The program would be administered by the New Jersey DWC and would provide supplemental benefits as long as the first responder is unable to work due to COVID-19, but not more than 180 weeks. “First responder,” as used in the bill, means a law enforcement officer; paid or volunteer firefighter; paid or volunteer member of a duly incorporated first aid, emergency, ambulance, or rescue squad association; or any individual who, in the course of employment, is dispatched to the scene of a motor vehicle accident or other emergency situation for the purpose of providing medical care or other assistance. The bill appropriates $20 million from the General Fund to the Second Injury Fund for the program.
New York Legislature looks to undo workers’ compensation pharmacy direction of care
A bill related to the ability of payers to direct pharmacy care in workers’ compensation, which has seemed to gain more traction year-over-year, is once again moving its way through the legislative pipeline. A rather simple bill, Senate Bill 1974, would modify existing statutory language that allows “the employer or carrier to require a claim to obtain all prescribed medications from the pharmacy with which it has contracted” by changing the statute to say “the employer or carrier may encourage claimants...” In general, this would terminate any and all pharmacy direction of care programs an employer or carrier may be utilizing in New York and in the future prohibit the ability of employees or carriers to deny bills from a non-network pharmacy. At present, the bill has passed the Senate and currently resides in the Assembly and can be found here.
New York Legislature looks to expand opioid controls
In a recently filed bill, the New York Legislature looks to expand the state’s existing opioid prescribing controls as related to the age of the patient who is receiving an opioid prescription. Assembly Bill 1133 would add language to the existing seven-day restrictions on initial prescriptions for any Schedule II, III, or IV opioids. The bill would apply these existing restrictions to any patient who is 20 years of age or older while inserting new language that would restrict initial prescriptions of Schedule II, III, or IV opioids to a three-day supply for any patient who is 19 years of age or younger. The bill is currently in the Assembly and can be found here.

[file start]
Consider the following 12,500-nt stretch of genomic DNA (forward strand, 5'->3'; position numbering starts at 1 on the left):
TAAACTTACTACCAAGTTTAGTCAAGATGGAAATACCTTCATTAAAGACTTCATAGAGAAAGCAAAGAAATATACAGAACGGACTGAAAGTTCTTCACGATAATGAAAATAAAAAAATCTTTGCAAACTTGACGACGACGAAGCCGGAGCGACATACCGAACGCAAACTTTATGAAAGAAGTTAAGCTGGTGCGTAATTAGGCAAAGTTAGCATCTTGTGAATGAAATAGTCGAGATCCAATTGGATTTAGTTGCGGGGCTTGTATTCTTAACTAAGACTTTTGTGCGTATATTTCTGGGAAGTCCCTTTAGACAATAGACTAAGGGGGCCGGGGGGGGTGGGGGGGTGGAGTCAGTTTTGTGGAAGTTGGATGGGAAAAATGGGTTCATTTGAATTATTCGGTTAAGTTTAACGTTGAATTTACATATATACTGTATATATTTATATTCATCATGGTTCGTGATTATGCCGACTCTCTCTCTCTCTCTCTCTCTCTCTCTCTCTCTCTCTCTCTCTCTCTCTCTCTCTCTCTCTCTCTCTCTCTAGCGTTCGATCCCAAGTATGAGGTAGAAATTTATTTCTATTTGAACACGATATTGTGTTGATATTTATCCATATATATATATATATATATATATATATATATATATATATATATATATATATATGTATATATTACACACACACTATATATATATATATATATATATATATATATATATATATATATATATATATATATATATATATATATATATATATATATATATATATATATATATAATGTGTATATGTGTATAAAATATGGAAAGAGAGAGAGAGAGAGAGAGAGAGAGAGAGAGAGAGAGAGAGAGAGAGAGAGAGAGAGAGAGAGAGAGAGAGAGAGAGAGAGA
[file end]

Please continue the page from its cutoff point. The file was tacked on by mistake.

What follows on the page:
North Dakota first responder presumption bill signed
North Dakota House Bill 1279, a first responder presumption bill, was signed into law on February 6, 2023. HB 1279 amended the existing state law providing for a presumption for full-time paid firefighters and law enforcement for conditions of lung or respiratory disease, hypertension, heart disease, or an exposure to a bloodborne pathogen if they have completed five years of continuous service.
The main amendment adds that the five years of continuous service requirement may include full-time paid service outside the state. The bill also creates a new rebuttable presumption of compensability for cardiac events for this same group of first responders. The bill applies retroactively to claims filed after October 1, 2021, regardless of date of injury, and permits an impacted first responder who submitted a claim between that date and the effective date of the bill to resubmit the claim if the initial claim was denied for not being a compensable injury.
For more information on bills and regulations we are tracking related to workers’ compensation presumptions, view our legislative and regulatory tracker. (In the Category field, select “Workers’ Compensation”; in the Topic field, select “Presumptions.”)